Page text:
A Number Of Marylanders In Danger Of Losing Driver’s Licenses

Their permit to drive is not in compliance with the Real ID Act.


Annapolis, Md (KM) The Maryland Motor Vehicle Administration says it has recalled the driver’s licenses of 8,000 residents because they are not in compliance with the federal Real ID Act.

Administrator Chrissy Nizer says notices were sent out to about 80,000 residents in December, reminding them that they need to get their license into compliance with this federal act. She says 8.000 have not complied, despite repeated notices by mail, and in some cases over the telephone. And now these licenses have been recalled.

“To put an indicator on their driving record to say that their licenses do not meet the federal Real ID standards, and it’s a recall indicator,” says Nizer. “And so if law enforcement happen to pull those individuals over–and, to be clear, they would have to be doing some driving infractions to be pulled over–then they {[police officers} would see that on the record, and would have the ability to take that license.”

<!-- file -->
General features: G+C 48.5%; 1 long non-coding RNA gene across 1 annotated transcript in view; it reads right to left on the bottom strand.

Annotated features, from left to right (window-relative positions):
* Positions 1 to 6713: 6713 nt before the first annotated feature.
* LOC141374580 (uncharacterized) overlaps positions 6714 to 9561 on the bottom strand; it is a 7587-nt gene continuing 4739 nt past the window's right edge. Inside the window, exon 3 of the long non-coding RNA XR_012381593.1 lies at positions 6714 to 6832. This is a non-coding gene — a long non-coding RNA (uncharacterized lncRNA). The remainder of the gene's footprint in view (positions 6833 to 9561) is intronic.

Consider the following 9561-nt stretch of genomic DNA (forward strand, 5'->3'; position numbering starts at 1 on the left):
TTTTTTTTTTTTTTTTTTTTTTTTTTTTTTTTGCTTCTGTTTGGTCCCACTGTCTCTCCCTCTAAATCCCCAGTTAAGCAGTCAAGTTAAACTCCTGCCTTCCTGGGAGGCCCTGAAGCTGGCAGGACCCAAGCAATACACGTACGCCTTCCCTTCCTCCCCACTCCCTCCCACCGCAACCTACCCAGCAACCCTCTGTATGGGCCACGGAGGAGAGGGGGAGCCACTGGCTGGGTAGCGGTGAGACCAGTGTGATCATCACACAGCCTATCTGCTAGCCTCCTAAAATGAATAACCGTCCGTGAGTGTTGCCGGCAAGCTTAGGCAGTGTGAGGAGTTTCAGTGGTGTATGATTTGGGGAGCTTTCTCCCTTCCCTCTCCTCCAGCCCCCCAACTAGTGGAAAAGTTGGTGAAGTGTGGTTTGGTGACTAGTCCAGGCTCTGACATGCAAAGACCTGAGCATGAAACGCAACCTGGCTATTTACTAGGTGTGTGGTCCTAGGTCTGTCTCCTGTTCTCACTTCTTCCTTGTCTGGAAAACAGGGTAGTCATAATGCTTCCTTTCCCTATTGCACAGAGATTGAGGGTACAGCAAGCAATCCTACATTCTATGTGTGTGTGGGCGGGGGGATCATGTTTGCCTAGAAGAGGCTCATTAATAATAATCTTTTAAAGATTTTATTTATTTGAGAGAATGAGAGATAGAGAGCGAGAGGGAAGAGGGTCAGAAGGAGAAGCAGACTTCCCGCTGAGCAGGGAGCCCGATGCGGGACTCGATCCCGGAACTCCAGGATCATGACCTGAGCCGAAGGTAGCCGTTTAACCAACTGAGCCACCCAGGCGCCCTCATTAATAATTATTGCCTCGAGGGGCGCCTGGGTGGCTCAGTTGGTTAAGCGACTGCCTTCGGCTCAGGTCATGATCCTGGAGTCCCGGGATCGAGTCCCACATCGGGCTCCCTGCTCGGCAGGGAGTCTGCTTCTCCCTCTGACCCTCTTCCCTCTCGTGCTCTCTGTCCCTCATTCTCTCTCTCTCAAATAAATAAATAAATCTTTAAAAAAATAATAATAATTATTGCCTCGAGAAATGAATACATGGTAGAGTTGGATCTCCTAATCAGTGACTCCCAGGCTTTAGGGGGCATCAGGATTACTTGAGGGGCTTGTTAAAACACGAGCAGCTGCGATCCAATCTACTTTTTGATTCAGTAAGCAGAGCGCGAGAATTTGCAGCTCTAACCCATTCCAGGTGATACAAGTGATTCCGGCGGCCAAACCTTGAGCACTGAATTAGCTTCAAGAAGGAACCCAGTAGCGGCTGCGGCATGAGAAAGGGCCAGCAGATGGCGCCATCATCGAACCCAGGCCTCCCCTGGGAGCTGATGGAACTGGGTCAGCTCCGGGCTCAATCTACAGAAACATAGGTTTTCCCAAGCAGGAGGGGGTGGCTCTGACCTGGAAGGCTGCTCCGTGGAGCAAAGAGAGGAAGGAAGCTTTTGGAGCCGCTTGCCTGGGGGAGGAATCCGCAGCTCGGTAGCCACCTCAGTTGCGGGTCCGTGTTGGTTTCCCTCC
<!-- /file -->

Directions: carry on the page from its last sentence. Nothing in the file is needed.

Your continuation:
In order to prevent that from happening, Nizer says it’s important for these individuals to go to their local MVA office and have this situation straightened out. “We really want to be pro-active and help customers. And we just ask individual to reach out to us,” she says.

If you’re in that situation, Nizer says you can save time and make an appointment on line. You can also come in to the MVA without an appointment. Make sure you bring along your birth certificate or passport, your Social Security card or W-2 form, and a utility or credit card bill as proof of residency. These documents will be scanned and made part of your driving record.

Despite these 8,000 people in danger of losing their licenses, Nizer says the number of residents who are not in compliance with federal standards has been decreasing since the beginning of this year. “The number originally of people who were in this situation that they had the new driver’s license or ID card with the star, no documents,  was about 1-million,” she says. “We’re down to 780,000 in that category.”

The federal Real ID law was passed by Congress after the 9/11 attacks.


By Kevin McManus